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Ten Things (for a good green start)

Tao, Carrboro, NC

With the flood of green news and ideas out there and growing, it can at times be hard to keep your priorities straight as a consumer. Here’s a quick glance cheat sheet from

10 THINGS YOU SHOULD NEVER BUY: styrofoam anything, paper towels, bleached coffee filters, teak and mahogany, chemical herbicides/pesticides, chemical household cleaners, PVC plastic toys, plastic utensils, farm-raised salmon, rayon

8 BODYCARE TOXINS TO AVOID:  mercury/thimerosal, lead acetate, nanoparticles, placenta, hydroquinone skin lightener, phthalates, petroleum by-products, fragrance

10 FAIR TRADE PRODUCTS TO LOOK FOR:  tea, chocolate, bananas, sugar, rice, vanilla, clothing, wine, olive oil, coffee

10 OF THE WORST CORPORATE CRIMINALS TO AVOID:  Wal-Mart, ExxonMobil, Coca-Cola, Nestle, Monsanto, General Motors, Dominion, Citigroup, Shell Petroleum, McDonald’s (To learn what they are doing wrong – and how you can stop them – go to, click on Responsible Shopper.)

5 THINGS YOU SHOULD ALWAYS BUY GREEN:  Paint (no or low-VOC), paper, light bulbs, appliances (Energy Star), fruits and vegetables (organic, local, in-season)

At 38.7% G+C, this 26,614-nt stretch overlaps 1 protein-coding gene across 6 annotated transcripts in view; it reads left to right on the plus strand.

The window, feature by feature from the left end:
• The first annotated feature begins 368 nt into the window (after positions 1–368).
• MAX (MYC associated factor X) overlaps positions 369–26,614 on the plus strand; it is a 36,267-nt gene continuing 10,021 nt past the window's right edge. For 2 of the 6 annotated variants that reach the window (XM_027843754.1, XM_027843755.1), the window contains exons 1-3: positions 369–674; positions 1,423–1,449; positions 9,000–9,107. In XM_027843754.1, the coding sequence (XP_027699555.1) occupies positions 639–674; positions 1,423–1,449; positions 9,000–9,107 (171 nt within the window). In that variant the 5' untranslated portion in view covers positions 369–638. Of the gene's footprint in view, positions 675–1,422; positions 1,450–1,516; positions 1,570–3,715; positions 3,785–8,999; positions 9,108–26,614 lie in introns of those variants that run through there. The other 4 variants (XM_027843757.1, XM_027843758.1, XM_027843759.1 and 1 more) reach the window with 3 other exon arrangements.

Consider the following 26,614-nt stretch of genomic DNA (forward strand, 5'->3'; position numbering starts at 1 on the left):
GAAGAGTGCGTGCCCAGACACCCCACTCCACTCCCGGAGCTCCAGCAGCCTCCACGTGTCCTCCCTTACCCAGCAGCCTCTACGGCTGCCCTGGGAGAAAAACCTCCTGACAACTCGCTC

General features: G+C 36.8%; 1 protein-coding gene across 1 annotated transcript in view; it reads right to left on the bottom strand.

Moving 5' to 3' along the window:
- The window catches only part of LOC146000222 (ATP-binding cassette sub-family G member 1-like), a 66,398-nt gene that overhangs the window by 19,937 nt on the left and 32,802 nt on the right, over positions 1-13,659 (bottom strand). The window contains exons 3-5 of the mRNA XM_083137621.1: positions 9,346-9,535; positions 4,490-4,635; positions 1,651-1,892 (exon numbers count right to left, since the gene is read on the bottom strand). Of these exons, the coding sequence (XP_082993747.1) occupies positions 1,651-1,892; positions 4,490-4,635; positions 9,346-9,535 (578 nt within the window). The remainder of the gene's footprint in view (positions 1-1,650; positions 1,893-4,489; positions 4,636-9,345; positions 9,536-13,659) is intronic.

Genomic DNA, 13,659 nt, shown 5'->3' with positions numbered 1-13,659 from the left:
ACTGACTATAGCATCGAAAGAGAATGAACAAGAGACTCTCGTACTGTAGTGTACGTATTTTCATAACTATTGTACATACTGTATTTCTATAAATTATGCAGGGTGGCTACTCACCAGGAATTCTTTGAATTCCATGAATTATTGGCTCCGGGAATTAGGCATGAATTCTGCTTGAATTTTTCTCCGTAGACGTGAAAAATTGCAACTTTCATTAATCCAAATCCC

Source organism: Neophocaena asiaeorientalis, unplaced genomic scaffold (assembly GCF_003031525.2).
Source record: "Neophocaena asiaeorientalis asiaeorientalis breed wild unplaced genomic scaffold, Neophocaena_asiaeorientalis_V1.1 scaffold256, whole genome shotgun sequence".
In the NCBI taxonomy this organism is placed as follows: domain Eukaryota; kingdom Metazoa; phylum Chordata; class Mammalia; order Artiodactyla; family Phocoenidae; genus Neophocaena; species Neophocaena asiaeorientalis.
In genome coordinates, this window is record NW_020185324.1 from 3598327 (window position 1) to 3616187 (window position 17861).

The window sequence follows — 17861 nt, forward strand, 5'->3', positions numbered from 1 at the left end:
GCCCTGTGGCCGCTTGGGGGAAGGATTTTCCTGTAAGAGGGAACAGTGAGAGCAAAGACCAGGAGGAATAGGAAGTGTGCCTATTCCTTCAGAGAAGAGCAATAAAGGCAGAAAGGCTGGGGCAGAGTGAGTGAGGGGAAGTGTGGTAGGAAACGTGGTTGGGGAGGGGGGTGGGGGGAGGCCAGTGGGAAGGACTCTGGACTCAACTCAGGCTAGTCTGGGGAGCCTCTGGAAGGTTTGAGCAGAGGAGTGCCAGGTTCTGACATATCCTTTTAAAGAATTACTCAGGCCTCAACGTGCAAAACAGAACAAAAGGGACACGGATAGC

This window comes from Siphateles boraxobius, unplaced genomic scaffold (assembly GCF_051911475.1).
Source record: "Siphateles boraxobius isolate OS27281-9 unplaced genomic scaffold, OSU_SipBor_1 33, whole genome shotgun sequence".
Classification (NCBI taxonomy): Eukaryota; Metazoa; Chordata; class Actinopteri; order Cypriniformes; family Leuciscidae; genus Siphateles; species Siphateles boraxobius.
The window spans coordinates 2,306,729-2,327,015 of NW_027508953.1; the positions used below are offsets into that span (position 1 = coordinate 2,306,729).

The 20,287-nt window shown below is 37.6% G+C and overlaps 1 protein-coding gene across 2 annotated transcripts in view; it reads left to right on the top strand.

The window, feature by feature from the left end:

“Green America is a not-for-profit membership organization founded in 1982. (We went by the name “Co-op America” until January 1, 2009.) Our mission is to harness economic power—the strength of consumers, investors, businesses, and the marketplace—to create a socially just and environmentally sustainable society.”

Green America works focuses on economic strategies, working to mobilize business leaders in a way that links social justice and environmental responsibility and empowers both personal and collective action. For more, visit

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One Response to “Ten Things (for a good green start)”

  1. Roger Hartsell Says:

    Well, my deal is about my new year’s resolution; SHOP THRIFT-PRE-OWNED, HAND-MADE, Local.
    About 3/4 of my wardrobe is either stuff I’ve made myself, bought at thrift stores, or been given to me. Mainly clothing, either to wear, to sell, or to up-cycle. Most goodwill’s have furniture, and especially just pieces of neat material, textile, dying to be in somebody’s home, or made into some original “piece to wear. ”

    Habitat for Humanity “Restore” has odds & ends, furniture, used appliances, and the $$ goes back to Habitat.

    Beyond that, think before you buy. How bad do I need this? Evaluate the packaging.

    For more on MacDonalds, go to

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